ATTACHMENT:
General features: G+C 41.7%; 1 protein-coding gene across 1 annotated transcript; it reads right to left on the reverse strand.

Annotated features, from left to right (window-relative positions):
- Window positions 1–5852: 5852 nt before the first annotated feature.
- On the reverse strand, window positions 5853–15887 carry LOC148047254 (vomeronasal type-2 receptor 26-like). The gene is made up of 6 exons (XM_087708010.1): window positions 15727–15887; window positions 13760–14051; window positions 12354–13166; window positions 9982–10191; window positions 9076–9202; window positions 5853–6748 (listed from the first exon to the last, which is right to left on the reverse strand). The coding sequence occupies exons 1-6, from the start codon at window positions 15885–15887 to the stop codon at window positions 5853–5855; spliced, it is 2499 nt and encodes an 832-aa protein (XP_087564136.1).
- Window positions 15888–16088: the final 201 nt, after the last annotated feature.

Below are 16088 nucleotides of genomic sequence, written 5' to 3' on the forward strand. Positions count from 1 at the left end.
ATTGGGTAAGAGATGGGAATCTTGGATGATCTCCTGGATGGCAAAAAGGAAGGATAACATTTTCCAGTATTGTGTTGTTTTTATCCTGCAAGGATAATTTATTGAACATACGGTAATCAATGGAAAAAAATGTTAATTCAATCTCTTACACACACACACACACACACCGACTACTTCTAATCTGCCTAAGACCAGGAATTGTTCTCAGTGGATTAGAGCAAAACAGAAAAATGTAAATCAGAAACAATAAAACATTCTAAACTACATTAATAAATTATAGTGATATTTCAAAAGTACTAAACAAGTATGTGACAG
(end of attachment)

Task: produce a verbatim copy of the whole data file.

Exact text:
General features: G+C 41.7%; 1 protein-coding gene across 1 annotated transcript; it reads right to left on the reverse strand.

Annotated features, from left to right (window-relative positions):
- Window positions 1–5852: 5852 nt before the first annotated feature.
- On the reverse strand, window positions 5853–15887 carry LOC148047254 (vomeronasal type-2 receptor 26-like). The gene is made up of 6 exons (XM_087708010.1): window positions 15727–15887; window positions 13760–14051; window positions 12354–13166; window positions 9982–10191; window positions 9076–9202; window positions 5853–6748 (listed from the first exon to the last, which is right to left on the reverse strand). The coding sequence occupies exons 1-6, from the start codon at window positions 15885–15887 to the stop codon at window positions 5853–5855; spliced, it is 2499 nt and encodes an 832-aa protein (XP_087564136.1).
- Window positions 15888–16088: the final 201 nt, after the last annotated feature.

Below are 16088 nucleotides of genomic sequence, written 5' to 3' on the forward strand. Positions count from 1 at the left end.
ATTGGGTAAGAGATGGGAATCTTGGATGATCTCCTGGATGGCAAAAAGGAAGGATAACATTTTCCAGTATTGTGTTGTTTTTATCCTGCAAGGATAATTTATTGAACATACGGTAATCAATGGAAAAAAATGTTAATTCAATCTCTTACACACACACACACACACACCGACTACTTCTAATCTGCCTAAGACCAGGAATTGTTCTCAGTGGATTAGAGCAAAACAGAAAAATGTAAATCAGAAACAATAAAACATTCTAAACTACATTAATAAATTATAGTGATATTTCAAAAGTACTAAACAAGTATGTGACAG